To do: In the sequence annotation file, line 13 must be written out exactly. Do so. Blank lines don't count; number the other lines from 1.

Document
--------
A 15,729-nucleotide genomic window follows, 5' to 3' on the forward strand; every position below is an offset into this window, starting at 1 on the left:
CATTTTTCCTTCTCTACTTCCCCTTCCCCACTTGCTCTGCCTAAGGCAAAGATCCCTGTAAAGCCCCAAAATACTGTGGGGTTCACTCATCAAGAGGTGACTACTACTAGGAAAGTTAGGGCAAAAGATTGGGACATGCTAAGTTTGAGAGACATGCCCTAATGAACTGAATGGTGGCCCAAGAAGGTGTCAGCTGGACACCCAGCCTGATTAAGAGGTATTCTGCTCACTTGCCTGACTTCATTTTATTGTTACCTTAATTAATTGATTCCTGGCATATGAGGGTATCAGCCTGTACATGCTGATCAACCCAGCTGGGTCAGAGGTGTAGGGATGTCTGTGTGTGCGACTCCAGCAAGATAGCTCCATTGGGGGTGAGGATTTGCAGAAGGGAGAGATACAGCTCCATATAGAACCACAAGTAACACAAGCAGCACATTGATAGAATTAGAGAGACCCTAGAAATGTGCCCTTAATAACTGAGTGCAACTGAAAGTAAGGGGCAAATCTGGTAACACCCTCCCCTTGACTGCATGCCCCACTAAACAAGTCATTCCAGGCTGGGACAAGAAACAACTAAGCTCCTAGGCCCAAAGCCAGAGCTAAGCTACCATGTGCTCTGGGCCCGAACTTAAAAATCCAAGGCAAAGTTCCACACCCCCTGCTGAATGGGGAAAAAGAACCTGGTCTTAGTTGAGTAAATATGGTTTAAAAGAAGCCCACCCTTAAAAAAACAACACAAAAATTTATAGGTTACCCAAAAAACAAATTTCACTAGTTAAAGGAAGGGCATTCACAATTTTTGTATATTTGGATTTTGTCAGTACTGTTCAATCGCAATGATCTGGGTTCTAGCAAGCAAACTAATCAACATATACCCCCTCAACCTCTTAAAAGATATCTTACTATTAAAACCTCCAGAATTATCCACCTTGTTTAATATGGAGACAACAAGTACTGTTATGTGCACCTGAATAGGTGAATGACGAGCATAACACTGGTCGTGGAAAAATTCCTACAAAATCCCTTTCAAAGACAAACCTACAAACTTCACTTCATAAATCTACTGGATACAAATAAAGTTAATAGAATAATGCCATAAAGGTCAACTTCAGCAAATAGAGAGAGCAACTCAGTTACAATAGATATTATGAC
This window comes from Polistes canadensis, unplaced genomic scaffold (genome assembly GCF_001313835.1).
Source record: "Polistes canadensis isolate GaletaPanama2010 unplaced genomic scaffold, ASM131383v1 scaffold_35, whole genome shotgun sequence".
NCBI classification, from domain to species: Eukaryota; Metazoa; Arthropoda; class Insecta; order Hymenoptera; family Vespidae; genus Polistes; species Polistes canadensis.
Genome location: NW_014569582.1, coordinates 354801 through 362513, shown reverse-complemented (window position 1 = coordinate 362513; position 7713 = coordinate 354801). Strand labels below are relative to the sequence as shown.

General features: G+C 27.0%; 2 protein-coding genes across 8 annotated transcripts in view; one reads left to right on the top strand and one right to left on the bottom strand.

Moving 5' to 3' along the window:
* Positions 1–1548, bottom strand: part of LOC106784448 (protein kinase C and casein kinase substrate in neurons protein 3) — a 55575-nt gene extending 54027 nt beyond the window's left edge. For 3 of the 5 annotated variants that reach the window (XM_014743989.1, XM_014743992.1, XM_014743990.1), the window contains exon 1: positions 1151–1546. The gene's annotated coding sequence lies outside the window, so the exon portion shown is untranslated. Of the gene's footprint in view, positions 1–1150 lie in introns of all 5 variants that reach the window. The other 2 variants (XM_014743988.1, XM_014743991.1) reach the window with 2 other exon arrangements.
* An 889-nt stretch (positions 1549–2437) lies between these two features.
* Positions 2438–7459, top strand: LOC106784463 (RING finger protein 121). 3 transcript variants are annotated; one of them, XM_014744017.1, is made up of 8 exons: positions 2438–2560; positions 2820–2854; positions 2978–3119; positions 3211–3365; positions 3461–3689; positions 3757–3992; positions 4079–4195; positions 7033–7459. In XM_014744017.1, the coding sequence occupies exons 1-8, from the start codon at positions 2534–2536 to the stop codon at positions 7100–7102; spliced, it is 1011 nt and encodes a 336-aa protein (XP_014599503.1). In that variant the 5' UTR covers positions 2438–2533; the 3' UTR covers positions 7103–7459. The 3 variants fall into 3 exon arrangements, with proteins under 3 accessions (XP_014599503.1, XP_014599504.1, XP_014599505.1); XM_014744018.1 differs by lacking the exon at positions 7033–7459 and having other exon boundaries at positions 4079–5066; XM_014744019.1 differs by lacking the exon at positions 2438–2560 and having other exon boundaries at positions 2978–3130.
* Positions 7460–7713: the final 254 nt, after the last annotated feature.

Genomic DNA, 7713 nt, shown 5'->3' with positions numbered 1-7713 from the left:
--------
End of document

Genomic DNA, 7713 nt, shown 5'->3' with positions numbered 1-7713 from the left: